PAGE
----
Back in 2011, when we were preparing to visit Egypt, it never even occurred to me that this would not be an average trip. And I am not just talking about ending up in the middle of the Arab Spring with violent and deadly protests happening three blocks away from our Cairo hotel. We were still relatively inexperienced travelers back then, having mostly ventured out only into Westernized European and Canadian cities. And so, I prepared for Egypt the same way I did for any other trip by that point – researched what the weather was most likely going to be and packed appropriately. Except, it very quickly became apparent that I packed extremely inappropriately for the culture I was visiting.
My backpack was full of t-shirts and shorts while Egyptian women dressed conservatively by covering their elbows and knees, and often their hair. We researched the tourist sites, but not the traditions of the region we were visiting, and I ended up sticking out like a sore thumb. On our first day in Cairo, Victor told me that young men were following us and discreetly taking pictures of me with their flip phones. It was clear my exposed elbows were causing quite a stir on the street. While I wasn’t outwardly harassed during our trip, I was constantly stared at and photographed.
Back then, I didn’t give it much of a thought. This is how I usually dressed, and I didn’t see any reason to change just because I wasn’t home. Now, after twelve more years of travel, I have different ideas. When I am in a foreign country, I am a guest, and I should abide by the rules of the local land. I am not there to make a political statement or show off my lifestyle; I am there to experience, learn, and participate in their culture, even if it means that I need to change my entire travel wardrobe. And that is exactly what happened before our trip to Oman.
Oman was going to be our first Gulf Country and we had no idea what to expect. My online research was not very helpful and full of contradictory information. Some travelers claimed that t-shirts and shorts are fine in Oman, others stated that all visiting women should cover elbows and knees and wear loose-fitting clothes. Everyone agreed that while Omanis will never harass tourists over inappropriate dress, you might make locals (especially outside of Muscat) uncomfortable.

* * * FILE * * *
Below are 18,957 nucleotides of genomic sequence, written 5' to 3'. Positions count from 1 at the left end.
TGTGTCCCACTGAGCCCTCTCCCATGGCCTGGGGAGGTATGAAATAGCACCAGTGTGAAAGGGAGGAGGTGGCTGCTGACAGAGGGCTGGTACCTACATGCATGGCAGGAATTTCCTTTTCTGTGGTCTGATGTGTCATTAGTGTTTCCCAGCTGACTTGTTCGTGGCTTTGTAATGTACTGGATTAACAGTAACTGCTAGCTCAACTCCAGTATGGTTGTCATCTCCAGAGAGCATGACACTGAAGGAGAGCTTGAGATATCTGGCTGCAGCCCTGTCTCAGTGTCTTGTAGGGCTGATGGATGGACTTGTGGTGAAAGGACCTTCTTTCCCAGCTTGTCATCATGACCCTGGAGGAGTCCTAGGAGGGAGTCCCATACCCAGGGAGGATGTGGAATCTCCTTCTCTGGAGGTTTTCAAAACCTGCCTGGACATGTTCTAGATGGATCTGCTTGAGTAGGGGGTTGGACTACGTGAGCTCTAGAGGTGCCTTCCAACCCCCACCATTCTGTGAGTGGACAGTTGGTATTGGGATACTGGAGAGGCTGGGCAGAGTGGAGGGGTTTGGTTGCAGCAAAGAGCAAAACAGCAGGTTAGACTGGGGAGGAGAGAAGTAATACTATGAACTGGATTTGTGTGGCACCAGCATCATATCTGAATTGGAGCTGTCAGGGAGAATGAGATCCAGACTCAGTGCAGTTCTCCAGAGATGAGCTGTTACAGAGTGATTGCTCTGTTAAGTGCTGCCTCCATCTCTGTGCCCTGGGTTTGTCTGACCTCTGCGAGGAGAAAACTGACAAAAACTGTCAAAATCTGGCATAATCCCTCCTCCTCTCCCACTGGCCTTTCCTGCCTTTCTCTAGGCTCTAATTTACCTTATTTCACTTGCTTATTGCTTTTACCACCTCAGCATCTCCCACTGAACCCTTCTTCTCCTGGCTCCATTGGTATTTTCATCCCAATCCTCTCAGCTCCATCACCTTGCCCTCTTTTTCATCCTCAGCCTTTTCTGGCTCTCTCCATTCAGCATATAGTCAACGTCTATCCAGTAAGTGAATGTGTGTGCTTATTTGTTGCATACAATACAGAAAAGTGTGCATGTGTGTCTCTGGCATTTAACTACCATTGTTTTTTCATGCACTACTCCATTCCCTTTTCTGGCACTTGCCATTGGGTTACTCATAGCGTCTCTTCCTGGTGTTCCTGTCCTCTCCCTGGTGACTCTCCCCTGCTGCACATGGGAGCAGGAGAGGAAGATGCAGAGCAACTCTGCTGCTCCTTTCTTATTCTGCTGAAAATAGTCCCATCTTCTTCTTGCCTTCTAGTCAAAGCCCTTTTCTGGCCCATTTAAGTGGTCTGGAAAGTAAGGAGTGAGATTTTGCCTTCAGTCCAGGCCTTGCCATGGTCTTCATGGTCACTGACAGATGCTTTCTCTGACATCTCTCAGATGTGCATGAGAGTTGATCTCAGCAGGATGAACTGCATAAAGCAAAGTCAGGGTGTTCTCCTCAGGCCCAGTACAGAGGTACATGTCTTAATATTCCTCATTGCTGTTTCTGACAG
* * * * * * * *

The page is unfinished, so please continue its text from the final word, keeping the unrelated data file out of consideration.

I decided to err on the side of caution and went shopping for wide-legged pants, long-sleeved tunics, hair-covering scarves, light shawl wraps to throw over t-shirts to cover elbows, and even one long abaya-type dress to visit mosques. Every store I visited had racks full of butt-hugging yoga pants, tight t-shirts, and revealing tops. It was quite a feat to find full-coverage summer clothes in the middle of winter in Chicago where the current fashion is to show off as much skin as possible. And all of this on top of the fact that I absolutely despise clothes shopping, never keep up with current fashion trends, and only feel at ease in my usual comfort wear of t-shirts and jogger pants.
Modeling my new outfits in front of a mirror, I felt like I was looking at a stranger in my own reflection. I was very hesitant about this drastic fashion change, but Victor kept telling me all the clothes looked fine and by this point, I had no choice but to believe him. And so, I packed the tunics and flowy pants and hoped for the best.
Once in Oman, I quickly realized that if I hoped to blend in with the locals, this was never going to happen. Local women overwhelmingly wore long black dresses called “abaya” over their clothes with a hair-covering hijab. But, at the very least, I didn’t look inappropriate as not a single Omani gave me a second glance, which was a giant relief. It took several days of traveling through the country and meeting several “provocatively” dressed tourists for me to realize that Omanis in general do not stare at women who are strangers to them, no matter what they are wearing.
In Muscat, while we were walking through an outdoor market I noticed a European woman ahead of me, wearing a long skirt that fully covered her arms and legs. I poked Victor and pointed her out, “Look, I am not the only one who prepared for this!” Just then, she turned around to reveal that the dress had a close-fitting bodice with an extremely low neckline, revealing most of her breasts. The thing was, while she walked ahead of us, there were absolutely no clues from people heading towards us that anything was amiss. No one gave her a second glance and certainly no one stared or took pictures. This was quite a turn from what we experienced in Egypt, where all I had on display were just my elbows.
Another interesting note about local fashion is that Omani women rarely buy ready-made clothes and prefer to get everything tailored. Every town we visited, no matter how small, had multiple “Ladies Tailoring” shops on the main street, filled with colorful fabrics and examples of intricate dresses. It was our only chance to see what is usually worn under the simple abaya. I wish I had a chance to see an indoor all-female gathering, where women have a chance to literally “let their hair down” and take off their abayas, but it was not possible for a tourist.
I still think adjusting my wardrobe was the right thing to do, even if no Omani was ever going to make me feel uncomfortable over exposed knees or elbows. Interestingly enough, the same clothes that felt weird while I modeled them in front of the mirror at home, look fitting and suitable in the photographs with a desert, a sand-colored castle, or an Arabic-style floor cushion for a background.
And just a quick side note about male fashion, Victor mostly wore pants, but plenty of male tourists walked around in shorts. As mentioned in the previous post, Omani men wear long white dishdashas and round caps known as kummah.
More posts about Oman coming up!